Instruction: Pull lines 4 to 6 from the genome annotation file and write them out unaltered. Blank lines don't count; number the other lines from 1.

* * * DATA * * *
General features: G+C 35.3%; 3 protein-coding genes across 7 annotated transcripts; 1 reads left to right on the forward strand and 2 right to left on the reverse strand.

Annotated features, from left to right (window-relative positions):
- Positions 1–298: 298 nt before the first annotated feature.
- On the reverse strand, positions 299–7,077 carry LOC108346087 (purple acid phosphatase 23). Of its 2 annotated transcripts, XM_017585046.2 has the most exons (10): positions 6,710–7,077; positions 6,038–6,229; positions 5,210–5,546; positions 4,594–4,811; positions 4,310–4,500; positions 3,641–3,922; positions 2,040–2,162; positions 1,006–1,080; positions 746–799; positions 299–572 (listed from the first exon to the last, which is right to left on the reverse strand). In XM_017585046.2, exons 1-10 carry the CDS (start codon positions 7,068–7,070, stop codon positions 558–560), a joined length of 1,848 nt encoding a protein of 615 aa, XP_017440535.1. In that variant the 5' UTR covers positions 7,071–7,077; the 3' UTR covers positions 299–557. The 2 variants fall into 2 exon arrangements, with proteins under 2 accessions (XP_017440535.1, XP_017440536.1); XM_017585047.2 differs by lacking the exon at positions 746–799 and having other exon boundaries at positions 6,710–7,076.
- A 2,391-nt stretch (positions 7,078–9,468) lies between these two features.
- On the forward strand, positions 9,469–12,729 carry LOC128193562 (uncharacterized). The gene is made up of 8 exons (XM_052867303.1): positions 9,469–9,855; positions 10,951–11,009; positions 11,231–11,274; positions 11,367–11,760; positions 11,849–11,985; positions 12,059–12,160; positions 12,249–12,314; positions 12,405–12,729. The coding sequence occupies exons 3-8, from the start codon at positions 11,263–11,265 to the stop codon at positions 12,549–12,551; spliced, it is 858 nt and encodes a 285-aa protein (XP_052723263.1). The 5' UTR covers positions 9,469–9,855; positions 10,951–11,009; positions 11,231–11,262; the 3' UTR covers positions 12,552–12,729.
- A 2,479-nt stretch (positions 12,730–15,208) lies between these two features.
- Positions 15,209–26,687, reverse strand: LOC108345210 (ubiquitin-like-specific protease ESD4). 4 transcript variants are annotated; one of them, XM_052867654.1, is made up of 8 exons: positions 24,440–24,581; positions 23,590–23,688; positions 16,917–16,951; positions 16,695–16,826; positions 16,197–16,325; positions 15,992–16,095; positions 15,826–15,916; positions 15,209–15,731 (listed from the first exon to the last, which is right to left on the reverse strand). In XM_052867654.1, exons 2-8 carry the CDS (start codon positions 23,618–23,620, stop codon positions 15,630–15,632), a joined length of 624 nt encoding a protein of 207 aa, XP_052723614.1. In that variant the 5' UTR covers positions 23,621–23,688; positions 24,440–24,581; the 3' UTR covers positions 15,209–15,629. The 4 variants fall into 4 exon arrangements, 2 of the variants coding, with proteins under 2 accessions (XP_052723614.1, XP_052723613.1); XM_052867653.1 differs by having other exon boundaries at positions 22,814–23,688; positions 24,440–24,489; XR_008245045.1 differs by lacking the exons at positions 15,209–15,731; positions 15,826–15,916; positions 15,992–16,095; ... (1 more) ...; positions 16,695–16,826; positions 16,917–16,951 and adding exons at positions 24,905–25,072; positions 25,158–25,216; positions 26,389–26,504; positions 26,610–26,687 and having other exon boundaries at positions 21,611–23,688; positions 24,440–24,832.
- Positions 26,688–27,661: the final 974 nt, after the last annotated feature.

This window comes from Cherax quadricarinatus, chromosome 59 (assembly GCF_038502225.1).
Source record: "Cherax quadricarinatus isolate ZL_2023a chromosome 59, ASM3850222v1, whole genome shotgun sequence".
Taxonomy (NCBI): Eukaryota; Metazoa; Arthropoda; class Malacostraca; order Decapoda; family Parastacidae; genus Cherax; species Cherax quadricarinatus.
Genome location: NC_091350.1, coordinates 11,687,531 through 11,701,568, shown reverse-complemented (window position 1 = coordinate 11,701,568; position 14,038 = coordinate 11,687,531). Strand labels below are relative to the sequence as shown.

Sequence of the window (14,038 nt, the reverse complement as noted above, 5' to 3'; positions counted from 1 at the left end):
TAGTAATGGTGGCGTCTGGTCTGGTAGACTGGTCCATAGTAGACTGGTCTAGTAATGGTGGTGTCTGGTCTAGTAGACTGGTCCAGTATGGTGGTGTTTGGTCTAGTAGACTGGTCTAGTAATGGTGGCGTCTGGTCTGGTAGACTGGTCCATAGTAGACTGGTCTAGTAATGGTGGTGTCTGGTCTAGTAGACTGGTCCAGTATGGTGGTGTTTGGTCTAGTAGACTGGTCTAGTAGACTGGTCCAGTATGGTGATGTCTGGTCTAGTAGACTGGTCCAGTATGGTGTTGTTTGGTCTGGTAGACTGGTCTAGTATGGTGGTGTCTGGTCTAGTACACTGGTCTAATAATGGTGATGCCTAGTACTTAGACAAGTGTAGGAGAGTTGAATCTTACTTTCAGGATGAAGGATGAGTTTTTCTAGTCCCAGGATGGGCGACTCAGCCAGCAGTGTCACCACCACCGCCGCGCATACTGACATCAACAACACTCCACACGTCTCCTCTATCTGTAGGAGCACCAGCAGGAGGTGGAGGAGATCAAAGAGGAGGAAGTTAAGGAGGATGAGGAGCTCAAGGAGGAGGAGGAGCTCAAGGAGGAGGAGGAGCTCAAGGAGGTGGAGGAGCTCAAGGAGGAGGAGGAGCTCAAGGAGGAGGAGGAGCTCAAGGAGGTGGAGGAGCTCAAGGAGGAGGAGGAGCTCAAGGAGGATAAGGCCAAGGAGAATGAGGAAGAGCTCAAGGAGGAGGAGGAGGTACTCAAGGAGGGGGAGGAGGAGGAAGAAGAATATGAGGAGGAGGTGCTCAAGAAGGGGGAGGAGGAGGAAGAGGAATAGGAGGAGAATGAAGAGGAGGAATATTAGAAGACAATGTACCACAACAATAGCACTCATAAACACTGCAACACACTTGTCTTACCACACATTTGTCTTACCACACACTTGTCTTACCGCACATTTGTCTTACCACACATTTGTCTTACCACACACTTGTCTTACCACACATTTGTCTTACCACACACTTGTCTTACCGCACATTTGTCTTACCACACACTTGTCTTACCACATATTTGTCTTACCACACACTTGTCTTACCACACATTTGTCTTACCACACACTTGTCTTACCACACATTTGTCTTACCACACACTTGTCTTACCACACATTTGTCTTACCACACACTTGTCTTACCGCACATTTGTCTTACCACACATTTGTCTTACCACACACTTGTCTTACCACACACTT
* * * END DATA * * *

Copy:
- On the reverse strand, positions 299–7,077 carry LOC108346087 (purple acid phosphatase 23). Of its 2 annotated transcripts, XM_017585046.2 has the most exons (10): positions 6,710–7,077; positions 6,038–6,229; positions 5,210–5,546; positions 4,594–4,811; positions 4,310–4,500; positions 3,641–3,922; positions 2,040–2,162; positions 1,006–1,080; positions 746–799; positions 299–572 (listed from the first exon to the last, which is right to left on the reverse strand). In XM_017585046.2, exons 1-10 carry the CDS (start codon positions 7,068–7,070, stop codon positions 558–560), a joined length of 1,848 nt encoding a protein of 615 aa, XP_017440535.1. In that variant the 5' UTR covers positions 7,071–7,077; the 3' UTR covers positions 299–557. The 2 variants fall into 2 exon arrangements, with proteins under 2 accessions (XP_017440535.1, XP_017440536.1); XM_017585047.2 differs by lacking the exon at positions 746–799 and having other exon boundaries at positions 6,710–7,076.
- A 2,391-nt stretch (positions 7,078–9,468) lies between these two features.
- On the forward strand, positions 9,469–12,729 carry LOC128193562 (uncharacterized). The gene is made up of 8 exons (XM_052867303.1): positions 9,469–9,855; positions 10,951–11,009; positions 11,231–11,274; positions 11,367–11,760; positions 11,849–11,985; positions 12,059–12,160; positions 12,249–12,314; positions 12,405–12,729. The coding sequence occupies exons 3-8, from the start codon at positions 11,263–11,265 to the stop codon at positions 12,549–12,551; spliced, it is 858 nt and encodes a 285-aa protein (XP_052723263.1). The 5' UTR covers positions 9,469–9,855; positions 10,951–11,009; positions 11,231–11,262; the 3' UTR covers positions 12,552–12,729.